Monday, July 09, 2007

Tancredo's traction

-- by Dave

Well, if you read the polling and the conventional wisdom, it's clear that Mitt Romney has just about sewn up the Iowa caucuses on the GOP side of the aisle. After Romney, apparently, because of the way John McCain and Rudy Giuliani have sunken from sight, it's wide open to the remaining field, including a number of second-tier candidates.

I wondered awhile back if Rep. Tom Tancredo, the most successful and prominent nativist since Millard Fillmore, might be the one to emerge from the pack and claim the "dark horse" role in the GOP race coming out of Iowa. Judging from the reportage by Mark Barabak in the Los Angeles Times this weekend, it seems as though he is indeed building momentum there:
A three-day Iowa swing, after the Senate bill's collapse last week, was a triumphal lap of sorts. But it was also a test: Would victory stoke the forces that helped kill the legislation? Or, Tancredo wondered, would followers say, "Geez, we've won the day. Let's go home now."

He needn't have worried. The people who burned up talk radio and filled the Internet with their fury, who blitzed the White House with their faxes and e-mails, who crashed the Senate switchboard with their indignant phone calls are still spitting mad.

"People want something done," said Al Manning, 50, the owner of a sandwich shop in Waterloo who drove more than 250 miles to hear the congressman speak twice over the weekend. "We need to stop the inflow of illegals, and we need to deal with the ones that are already in the country."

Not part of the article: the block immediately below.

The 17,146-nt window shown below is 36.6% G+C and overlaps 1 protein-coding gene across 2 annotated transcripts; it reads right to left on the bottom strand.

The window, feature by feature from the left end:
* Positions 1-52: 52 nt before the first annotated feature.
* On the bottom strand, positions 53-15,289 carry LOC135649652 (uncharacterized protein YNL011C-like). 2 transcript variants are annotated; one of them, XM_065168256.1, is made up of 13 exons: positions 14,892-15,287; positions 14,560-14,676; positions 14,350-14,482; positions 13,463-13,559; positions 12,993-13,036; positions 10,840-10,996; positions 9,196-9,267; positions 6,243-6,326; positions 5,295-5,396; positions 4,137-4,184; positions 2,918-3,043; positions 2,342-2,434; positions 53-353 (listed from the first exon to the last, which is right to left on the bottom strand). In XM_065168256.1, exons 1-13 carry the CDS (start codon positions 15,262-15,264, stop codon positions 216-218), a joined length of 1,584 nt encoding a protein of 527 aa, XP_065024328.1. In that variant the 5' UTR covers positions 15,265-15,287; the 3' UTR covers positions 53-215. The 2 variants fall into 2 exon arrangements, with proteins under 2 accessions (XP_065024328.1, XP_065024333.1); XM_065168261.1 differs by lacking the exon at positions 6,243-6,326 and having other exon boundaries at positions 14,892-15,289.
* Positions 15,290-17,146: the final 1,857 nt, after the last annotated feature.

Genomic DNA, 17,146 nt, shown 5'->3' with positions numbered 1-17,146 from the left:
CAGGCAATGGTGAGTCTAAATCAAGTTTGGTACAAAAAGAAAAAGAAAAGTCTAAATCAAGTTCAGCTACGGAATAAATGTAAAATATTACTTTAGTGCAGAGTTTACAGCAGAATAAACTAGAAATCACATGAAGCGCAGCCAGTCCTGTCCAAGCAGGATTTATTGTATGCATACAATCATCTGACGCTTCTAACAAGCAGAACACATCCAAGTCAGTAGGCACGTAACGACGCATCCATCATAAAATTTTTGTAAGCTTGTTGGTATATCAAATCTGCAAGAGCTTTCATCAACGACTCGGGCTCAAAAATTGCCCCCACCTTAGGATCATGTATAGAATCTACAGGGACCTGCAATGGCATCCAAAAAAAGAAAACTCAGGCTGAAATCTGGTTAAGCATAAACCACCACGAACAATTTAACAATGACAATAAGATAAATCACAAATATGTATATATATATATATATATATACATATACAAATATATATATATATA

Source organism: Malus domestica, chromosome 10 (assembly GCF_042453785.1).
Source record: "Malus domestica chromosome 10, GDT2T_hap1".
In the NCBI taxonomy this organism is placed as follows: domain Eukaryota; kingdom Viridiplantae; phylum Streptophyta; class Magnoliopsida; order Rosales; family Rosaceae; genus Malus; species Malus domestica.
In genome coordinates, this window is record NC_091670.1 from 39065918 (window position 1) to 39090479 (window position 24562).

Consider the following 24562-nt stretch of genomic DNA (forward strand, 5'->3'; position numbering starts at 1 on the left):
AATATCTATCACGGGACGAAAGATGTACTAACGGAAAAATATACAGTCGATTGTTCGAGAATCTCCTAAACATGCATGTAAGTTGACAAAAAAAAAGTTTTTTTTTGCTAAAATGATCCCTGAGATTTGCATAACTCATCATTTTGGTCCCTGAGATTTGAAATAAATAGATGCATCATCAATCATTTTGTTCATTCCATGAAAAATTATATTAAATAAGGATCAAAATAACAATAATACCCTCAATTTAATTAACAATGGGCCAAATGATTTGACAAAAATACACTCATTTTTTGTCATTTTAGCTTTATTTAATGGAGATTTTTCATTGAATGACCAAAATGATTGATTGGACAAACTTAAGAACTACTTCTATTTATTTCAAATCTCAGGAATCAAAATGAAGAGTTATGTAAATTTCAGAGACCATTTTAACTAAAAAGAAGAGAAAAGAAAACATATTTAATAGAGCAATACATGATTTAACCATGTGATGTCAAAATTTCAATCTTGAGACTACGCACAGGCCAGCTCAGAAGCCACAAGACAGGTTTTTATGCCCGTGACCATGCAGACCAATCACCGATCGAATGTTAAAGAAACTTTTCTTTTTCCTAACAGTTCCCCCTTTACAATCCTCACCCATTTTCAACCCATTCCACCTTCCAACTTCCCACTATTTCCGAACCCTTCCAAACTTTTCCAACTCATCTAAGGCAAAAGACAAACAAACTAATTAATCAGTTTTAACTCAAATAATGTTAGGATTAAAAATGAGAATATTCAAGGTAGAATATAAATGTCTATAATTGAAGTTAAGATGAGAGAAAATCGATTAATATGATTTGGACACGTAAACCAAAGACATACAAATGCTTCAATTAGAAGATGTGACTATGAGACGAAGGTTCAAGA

Those sentiments were echoed in numerous interviews at Tancredo campaign stops and a Des Moines presidential forum that drew hundreds of conservative activists. (Of the six candidates who spoke, Tancredo received the best reception, coming and going to standing ovations.)

This kind of reception is eerily reminiscent of Barry Goldwater's early campaigning in 1960 on behalf of the then-nascent conservative movement. As Rick Perlstein explained in his book Before the Storm: Barry Goldwater and the Unmaking of the American Consensus, these early appearances ignited an eventual brushfire that led to his actual nomination four years later.

Goldwater sparked audiences in large part because he was skilled at delivering the idea that complex problems could be answered with neat and simple solutions -- a gift that Ronald Reagan later perfected. Likewise with Tancredo:
Some look at the immigration issue and see a complicated and confounding tangle of interests and emotions. Not Tancredo.

"I have a solution," he told a Friday night crowd of about 100 at the Quality Inn in downtown Des Moines. "It's a radical one. Scary. Enormously controversial." Then he paused and spaced his words for effect. "It's called: Enforce ... the ... law."

Of course, these neat and simple solutions have the toxic problem of neatly and simply overlooking hard realities; Tancredo's notion that we can simply induce 12 million people to "go back" by drying up their ability to make money ignores several hard facts, notably: